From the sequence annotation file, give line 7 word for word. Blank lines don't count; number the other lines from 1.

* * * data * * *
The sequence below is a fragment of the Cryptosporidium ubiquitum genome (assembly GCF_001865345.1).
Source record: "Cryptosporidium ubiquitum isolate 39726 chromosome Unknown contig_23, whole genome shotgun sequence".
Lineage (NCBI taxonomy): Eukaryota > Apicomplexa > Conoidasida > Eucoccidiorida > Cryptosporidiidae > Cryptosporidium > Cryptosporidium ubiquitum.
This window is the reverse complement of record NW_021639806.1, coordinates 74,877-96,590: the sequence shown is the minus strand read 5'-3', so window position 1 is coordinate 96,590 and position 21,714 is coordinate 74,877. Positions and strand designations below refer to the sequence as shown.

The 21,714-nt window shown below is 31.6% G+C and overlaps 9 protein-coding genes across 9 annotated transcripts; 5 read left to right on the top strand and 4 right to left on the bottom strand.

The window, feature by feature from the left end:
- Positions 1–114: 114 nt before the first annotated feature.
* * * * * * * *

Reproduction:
- Positions 1–114: 114 nt before the first annotated feature.